TUSCALOOSA, Ala. – About a month ago, about 600 miles west of here, a Texas A&M football player registered positive for COVID-19 during a routine PCR test performed by the SEC.
Convinced that she was not doing anything to endanger herself, the player sought her own test from the student health center on the College Station campus. The result was negative. Over the next few days, the school tested the player three times more and produced all negative results.
The football player was cleared by the SEC office, and then, days later on October 3, the conference’s COVID task force drafted a new topic for its 34-page medical guidance policy to address false positive tests. The new 1
Then last Thursday, completely under the radar and without any fanfare or announcement, league presidents and chancellors voted unanimously to implement the change.
They did not know how consistent it would be.
Nine days later, the game’s most successful active college football coach, Alabama’s Nick Saban, has been cleared to pursue the sidelines of what is the sport’s biggest game to date, with No. 2 Crimson Tide hosting No. 3 Georgia.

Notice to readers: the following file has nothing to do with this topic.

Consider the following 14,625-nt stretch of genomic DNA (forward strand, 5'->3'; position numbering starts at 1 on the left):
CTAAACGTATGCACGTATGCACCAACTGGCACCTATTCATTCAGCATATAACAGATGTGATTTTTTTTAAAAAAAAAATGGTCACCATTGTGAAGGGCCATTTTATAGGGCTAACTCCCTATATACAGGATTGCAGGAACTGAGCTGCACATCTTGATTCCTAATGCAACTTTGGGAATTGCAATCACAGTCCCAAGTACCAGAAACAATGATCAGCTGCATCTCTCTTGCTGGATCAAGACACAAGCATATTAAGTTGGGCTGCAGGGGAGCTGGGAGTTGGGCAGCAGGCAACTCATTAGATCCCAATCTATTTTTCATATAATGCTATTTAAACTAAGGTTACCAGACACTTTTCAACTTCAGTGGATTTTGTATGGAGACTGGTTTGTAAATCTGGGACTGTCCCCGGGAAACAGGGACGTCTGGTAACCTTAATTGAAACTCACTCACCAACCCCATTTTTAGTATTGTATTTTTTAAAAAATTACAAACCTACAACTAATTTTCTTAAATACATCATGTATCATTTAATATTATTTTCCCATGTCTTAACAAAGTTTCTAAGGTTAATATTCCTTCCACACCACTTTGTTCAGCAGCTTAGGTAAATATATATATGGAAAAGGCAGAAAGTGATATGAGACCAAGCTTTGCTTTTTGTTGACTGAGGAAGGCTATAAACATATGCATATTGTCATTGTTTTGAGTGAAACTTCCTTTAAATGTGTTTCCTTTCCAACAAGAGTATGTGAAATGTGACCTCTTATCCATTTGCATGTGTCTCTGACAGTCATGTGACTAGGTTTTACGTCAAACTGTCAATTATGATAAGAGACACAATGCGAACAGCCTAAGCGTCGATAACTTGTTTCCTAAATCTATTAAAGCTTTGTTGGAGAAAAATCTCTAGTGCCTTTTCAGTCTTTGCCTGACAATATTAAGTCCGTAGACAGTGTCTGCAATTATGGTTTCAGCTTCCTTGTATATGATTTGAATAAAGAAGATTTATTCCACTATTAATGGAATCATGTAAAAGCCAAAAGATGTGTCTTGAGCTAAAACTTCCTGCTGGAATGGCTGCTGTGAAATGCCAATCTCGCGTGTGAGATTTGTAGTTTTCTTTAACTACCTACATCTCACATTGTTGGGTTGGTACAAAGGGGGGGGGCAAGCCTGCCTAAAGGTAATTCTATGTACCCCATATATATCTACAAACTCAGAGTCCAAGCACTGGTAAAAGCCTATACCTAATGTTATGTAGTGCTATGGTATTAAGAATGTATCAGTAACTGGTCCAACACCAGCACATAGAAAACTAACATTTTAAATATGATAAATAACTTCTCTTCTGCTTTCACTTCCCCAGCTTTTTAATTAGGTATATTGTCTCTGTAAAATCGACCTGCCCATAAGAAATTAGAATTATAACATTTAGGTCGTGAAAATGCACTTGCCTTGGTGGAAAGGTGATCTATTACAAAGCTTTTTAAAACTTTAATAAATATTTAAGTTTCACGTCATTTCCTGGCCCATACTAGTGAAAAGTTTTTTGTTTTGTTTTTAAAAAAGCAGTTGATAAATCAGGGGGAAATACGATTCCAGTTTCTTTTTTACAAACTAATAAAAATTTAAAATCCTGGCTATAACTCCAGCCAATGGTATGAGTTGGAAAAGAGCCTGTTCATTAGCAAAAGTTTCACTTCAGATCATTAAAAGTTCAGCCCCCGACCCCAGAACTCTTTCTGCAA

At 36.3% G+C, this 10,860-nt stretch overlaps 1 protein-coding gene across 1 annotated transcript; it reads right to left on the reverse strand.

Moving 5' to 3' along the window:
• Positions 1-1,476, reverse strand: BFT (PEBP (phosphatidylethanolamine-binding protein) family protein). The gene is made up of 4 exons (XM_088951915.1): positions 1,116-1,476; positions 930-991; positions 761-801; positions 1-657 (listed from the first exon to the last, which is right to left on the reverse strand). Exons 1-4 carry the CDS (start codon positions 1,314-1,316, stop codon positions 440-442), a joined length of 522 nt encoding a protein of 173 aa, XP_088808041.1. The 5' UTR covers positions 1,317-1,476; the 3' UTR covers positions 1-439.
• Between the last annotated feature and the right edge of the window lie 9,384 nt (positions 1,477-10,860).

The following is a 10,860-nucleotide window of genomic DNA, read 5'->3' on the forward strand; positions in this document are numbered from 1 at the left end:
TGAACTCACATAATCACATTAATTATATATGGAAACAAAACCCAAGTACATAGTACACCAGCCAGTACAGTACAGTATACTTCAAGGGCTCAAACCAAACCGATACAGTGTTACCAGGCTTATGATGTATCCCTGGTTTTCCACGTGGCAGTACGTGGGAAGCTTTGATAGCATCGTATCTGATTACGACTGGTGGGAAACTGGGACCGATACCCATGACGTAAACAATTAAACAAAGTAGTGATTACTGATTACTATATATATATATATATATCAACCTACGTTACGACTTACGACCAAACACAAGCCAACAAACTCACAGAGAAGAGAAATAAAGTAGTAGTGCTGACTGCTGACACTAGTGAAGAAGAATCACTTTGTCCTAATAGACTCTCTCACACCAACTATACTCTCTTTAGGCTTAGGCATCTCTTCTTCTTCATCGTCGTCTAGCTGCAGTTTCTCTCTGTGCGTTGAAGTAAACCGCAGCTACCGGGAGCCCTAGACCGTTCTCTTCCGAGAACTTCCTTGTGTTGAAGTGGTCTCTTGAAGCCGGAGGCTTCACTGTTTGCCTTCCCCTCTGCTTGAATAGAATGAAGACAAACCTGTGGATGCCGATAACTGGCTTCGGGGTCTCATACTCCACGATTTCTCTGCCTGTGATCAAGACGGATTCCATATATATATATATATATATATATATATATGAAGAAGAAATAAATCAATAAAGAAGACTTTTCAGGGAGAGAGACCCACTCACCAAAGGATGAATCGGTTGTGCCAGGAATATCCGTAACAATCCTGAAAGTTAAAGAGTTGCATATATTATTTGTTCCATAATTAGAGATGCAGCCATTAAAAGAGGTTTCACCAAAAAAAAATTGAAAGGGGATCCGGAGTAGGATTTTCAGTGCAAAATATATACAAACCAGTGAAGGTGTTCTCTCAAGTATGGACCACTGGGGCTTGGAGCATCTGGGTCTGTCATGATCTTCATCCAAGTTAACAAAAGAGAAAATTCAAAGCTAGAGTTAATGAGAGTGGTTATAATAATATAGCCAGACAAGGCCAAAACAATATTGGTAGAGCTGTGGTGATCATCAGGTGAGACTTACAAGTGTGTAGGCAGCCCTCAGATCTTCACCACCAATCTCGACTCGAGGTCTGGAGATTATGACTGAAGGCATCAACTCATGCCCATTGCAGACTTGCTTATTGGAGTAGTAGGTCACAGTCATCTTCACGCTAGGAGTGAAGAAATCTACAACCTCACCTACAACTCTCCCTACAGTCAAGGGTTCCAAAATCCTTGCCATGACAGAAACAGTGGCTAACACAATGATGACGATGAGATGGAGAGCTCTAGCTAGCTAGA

He has Aggies to thank for that.
“It’s interesting to sit here and watch it unfold,” Texas A&M athletic instructor Ross Bjork said in an interview with SI on Saturday. “The origins were here in Texas A&M. If it benefits Coach Saban or another player, that’s why it’s been put in place. ”
Without the football incident, without the rapid change of policy and without an urgent test for a mobile-based laboratory on Saturday morning, Saban would not be in such a position. He would instead be quarantined for several days during an initial positive test, which doctors say was probably due to either a laboratory defect, defective equipment or perhaps probably step-by-step traces of viral substance that were first detected but which had then spread during subsequent testing.
“We will no doubt discuss the Saban situation in the future,” said Jeff Dugas, Troy’s team doctor and an orthopedic surgeon in Birmingham, who chairs Sun Belt’s COVID-19 advisory panel. “Is this opening of Pandora’s box a bit, so anyone who tests positive, we should test again and test again and test again?”
Saban’s positive test, taken Tuesday and announced Wednesday, sent waves through college football pond, exacerbated by the timing – four days before one of the most anticipated games in the most powerful conference of the most bizarre season college football has seen in decades.
But the door to Saban’s return was always open, rooted in the little-known, brand-new policy. In appearances he made both Wednesday and Thursday nights, he subtly hinted at a potential return.